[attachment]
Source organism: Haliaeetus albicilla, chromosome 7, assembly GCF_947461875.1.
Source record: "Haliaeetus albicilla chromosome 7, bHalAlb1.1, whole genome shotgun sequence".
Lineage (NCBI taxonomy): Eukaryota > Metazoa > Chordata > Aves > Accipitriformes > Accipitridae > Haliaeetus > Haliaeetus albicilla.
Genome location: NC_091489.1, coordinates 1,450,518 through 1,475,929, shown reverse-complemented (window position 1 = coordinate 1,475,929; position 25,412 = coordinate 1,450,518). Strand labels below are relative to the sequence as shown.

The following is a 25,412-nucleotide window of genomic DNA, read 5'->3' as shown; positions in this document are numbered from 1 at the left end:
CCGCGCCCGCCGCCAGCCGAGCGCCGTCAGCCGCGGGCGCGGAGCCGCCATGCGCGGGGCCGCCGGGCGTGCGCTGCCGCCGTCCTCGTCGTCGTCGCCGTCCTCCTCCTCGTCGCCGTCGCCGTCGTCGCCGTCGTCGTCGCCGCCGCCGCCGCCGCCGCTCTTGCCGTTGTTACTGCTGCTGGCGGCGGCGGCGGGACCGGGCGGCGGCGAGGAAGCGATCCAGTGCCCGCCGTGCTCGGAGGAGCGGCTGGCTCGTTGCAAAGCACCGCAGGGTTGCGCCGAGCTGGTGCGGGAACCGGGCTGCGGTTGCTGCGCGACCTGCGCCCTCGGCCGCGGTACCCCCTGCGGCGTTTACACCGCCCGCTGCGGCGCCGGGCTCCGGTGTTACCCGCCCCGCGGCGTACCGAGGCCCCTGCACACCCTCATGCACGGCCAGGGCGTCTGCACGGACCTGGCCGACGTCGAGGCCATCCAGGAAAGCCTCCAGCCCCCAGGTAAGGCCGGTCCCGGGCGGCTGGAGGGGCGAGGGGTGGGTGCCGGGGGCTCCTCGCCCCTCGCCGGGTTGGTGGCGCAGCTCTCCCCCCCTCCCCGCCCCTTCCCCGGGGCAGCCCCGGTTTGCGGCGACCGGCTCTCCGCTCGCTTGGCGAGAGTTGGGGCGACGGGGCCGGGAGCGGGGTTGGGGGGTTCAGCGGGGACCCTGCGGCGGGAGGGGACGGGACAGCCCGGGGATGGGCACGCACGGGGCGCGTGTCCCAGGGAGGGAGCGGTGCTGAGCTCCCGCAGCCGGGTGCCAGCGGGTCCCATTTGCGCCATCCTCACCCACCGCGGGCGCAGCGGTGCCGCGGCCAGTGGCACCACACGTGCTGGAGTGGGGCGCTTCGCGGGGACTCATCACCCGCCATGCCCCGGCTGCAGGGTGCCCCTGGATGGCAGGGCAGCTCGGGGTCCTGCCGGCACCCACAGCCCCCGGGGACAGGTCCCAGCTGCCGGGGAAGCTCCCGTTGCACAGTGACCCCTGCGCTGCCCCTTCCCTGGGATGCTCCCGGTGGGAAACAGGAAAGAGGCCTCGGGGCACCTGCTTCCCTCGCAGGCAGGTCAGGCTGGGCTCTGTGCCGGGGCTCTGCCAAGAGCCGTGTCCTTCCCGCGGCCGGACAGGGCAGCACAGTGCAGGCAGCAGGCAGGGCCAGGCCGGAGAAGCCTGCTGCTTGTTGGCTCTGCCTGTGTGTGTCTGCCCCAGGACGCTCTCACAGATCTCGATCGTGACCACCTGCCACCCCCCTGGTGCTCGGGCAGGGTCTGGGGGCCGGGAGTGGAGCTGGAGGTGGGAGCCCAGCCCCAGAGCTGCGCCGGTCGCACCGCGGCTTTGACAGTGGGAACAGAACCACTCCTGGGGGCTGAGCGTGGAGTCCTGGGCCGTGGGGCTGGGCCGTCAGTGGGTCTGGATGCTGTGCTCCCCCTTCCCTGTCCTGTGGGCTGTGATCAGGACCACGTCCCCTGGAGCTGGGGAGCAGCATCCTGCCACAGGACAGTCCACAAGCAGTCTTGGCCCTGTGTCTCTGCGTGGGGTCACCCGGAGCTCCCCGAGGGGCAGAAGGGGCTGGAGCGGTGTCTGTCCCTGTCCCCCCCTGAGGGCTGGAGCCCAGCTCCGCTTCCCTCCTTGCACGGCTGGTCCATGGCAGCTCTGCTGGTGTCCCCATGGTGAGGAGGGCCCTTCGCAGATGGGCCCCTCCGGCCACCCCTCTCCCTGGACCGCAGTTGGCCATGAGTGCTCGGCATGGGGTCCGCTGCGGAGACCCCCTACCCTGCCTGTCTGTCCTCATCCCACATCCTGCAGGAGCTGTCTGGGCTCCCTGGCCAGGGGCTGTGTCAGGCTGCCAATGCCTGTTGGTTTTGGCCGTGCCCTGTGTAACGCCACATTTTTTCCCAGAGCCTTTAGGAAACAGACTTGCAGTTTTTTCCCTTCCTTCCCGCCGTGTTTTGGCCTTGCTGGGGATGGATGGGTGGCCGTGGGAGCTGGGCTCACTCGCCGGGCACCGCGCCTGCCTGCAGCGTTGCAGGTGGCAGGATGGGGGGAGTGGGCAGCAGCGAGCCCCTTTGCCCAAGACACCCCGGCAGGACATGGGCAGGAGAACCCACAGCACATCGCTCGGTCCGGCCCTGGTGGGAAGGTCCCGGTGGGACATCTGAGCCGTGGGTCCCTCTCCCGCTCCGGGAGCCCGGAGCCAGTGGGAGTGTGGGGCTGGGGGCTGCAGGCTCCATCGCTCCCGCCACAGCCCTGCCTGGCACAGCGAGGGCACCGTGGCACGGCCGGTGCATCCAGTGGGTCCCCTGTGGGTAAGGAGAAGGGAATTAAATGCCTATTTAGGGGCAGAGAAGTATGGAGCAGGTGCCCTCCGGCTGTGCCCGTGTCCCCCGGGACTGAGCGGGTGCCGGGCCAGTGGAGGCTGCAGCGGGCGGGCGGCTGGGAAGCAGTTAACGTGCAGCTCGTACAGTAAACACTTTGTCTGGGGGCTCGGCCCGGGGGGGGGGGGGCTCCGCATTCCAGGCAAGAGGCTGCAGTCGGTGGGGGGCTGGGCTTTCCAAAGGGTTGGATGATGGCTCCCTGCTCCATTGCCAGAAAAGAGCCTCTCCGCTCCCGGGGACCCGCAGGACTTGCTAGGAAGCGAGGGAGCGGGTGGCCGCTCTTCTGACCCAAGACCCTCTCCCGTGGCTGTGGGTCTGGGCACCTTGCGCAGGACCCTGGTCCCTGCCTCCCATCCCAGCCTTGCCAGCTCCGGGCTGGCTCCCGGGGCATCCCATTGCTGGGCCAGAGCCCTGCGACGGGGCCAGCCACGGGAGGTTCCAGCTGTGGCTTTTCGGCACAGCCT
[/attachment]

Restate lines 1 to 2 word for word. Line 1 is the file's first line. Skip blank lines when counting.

Source organism: Haliaeetus albicilla, chromosome 7, assembly GCF_947461875.1.
Source record: "Haliaeetus albicilla chromosome 7, bHalAlb1.1, whole genome shotgun sequence".